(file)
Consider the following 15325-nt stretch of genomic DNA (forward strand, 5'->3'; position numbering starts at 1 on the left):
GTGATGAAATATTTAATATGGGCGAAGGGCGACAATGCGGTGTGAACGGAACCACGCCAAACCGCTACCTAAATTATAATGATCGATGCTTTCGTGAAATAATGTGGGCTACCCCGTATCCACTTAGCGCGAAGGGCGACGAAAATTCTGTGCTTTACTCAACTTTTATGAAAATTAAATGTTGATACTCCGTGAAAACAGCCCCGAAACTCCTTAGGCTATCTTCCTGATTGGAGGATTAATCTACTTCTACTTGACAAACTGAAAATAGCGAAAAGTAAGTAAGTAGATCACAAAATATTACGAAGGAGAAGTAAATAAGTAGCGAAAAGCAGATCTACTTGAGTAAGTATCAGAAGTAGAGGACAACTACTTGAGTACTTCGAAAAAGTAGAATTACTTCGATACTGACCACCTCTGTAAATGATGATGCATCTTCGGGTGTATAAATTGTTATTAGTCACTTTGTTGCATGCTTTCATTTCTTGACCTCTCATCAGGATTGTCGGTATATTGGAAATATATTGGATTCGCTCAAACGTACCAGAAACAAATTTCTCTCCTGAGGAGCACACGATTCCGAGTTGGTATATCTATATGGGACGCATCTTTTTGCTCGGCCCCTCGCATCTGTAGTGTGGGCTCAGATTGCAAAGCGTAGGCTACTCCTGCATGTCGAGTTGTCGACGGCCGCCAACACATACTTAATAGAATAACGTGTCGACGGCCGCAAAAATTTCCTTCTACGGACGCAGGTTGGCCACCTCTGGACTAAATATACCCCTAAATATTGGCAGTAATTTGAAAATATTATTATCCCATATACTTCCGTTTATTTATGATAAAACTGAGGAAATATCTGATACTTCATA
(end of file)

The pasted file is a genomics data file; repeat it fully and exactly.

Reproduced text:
Consider the following 15325-nt stretch of genomic DNA (forward strand, 5'->3'; position numbering starts at 1 on the left):
GTGATGAAATATTTAATATGGGCGAAGGGCGACAATGCGGTGTGAACGGAACCACGCCAAACCGCTACCTAAATTATAATGATCGATGCTTTCGTGAAATAATGTGGGCTACCCCGTATCCACTTAGCGCGAAGGGCGACGAAAATTCTGTGCTTTACTCAACTTTTATGAAAATTAAATGTTGATACTCCGTGAAAACAGCCCCGAAACTCCTTAGGCTATCTTCCTGATTGGAGGATTAATCTACTTCTACTTGACAAACTGAAAATAGCGAAAAGTAAGTAAGTAGATCACAAAATATTACGAAGGAGAAGTAAATAAGTAGCGAAAAGCAGATCTACTTGAGTAAGTATCAGAAGTAGAGGACAACTACTTGAGTACTTCGAAAAAGTAGAATTACTTCGATACTGACCACCTCTGTAAATGATGATGCATCTTCGGGTGTATAAATTGTTATTAGTCACTTTGTTGCATGCTTTCATTTCTTGACCTCTCATCAGGATTGTCGGTATATTGGAAATATATTGGATTCGCTCAAACGTACCAGAAACAAATTTCTCTCCTGAGGAGCACACGATTCCGAGTTGGTATATCTATATGGGACGCATCTTTTTGCTCGGCCCCTCGCATCTGTAGTGTGGGCTCAGATTGCAAAGCGTAGGCTACTCCTGCATGTCGAGTTGTCGACGGCCGCCAACACATACTTAATAGAATAACGTGTCGACGGCCGCAAAAATTTCCTTCTACGGACGCAGGTTGGCCACCTCTGGACTAAATATACCCCTAAATATTGGCAGTAATTTGAAAATATTATTATCCCATATACTTCCGTTTATTTATGATAAAACTGAGGAAATATCTGATACTTCATA